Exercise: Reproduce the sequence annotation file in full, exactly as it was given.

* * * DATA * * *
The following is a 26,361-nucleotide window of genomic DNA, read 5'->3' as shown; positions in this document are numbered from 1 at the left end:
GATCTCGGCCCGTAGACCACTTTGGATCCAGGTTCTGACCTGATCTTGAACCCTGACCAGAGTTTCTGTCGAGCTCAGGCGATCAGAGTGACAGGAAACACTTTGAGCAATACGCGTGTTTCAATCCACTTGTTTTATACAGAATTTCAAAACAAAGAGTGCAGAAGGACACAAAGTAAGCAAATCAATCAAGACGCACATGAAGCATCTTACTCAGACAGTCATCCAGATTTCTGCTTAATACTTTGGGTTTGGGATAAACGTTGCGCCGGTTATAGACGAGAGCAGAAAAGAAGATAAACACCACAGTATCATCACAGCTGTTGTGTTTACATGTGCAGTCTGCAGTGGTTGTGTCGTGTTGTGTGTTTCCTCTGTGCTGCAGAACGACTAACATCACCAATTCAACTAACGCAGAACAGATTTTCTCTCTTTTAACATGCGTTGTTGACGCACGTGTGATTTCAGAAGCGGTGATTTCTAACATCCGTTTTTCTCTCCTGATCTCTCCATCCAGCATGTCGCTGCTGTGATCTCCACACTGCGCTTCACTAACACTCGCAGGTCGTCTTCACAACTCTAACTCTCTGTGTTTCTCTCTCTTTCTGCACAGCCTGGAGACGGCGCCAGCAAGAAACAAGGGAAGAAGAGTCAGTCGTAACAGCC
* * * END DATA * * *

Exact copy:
The following is a 26,361-nucleotide window of genomic DNA, read 5'->3' as shown; positions in this document are numbered from 1 at the left end:
GATCTCGGCCCGTAGACCACTTTGGATCCAGGTTCTGACCTGATCTTGAACCCTGACCAGAGTTTCTGTCGAGCTCAGGCGATCAGAGTGACAGGAAACACTTTGAGCAATACGCGTGTTTCAATCCACTTGTTTTATACAGAATTTCAAAACAAAGAGTGCAGAAGGACACAAAGTAAGCAAATCAATCAAGACGCACATGAAGCATCTTACTCAGACAGTCATCCAGATTTCTGCTTAATACTTTGGGTTTGGGATAAACGTTGCGCCGGTTATAGACGAGAGCAGAAAAGAAGATAAACACCACAGTATCATCACAGCTGTTGTGTTTACATGTGCAGTCTGCAGTGGTTGTGTCGTGTTGTGTGTTTCCTCTGTGCTGCAGAACGACTAACATCACCAATTCAACTAACGCAGAACAGATTTTCTCTCTTTTAACATGCGTTGTTGACGCACGTGTGATTTCAGAAGCGGTGATTTCTAACATCCGTTTTTCTCTCCTGATCTCTCCATCCAGCATGTCGCTGCTGTGATCTCCACACTGCGCTTCACTAACACTCGCAGGTCGTCTTCACAACTCTAACTCTCTGTGTTTCTCTCTCTTTCTGCACAGCCTGGAGACGGCGCCAGCAAGAAACAAGGGAAGAAGAGTCAGTCGTAACAGCC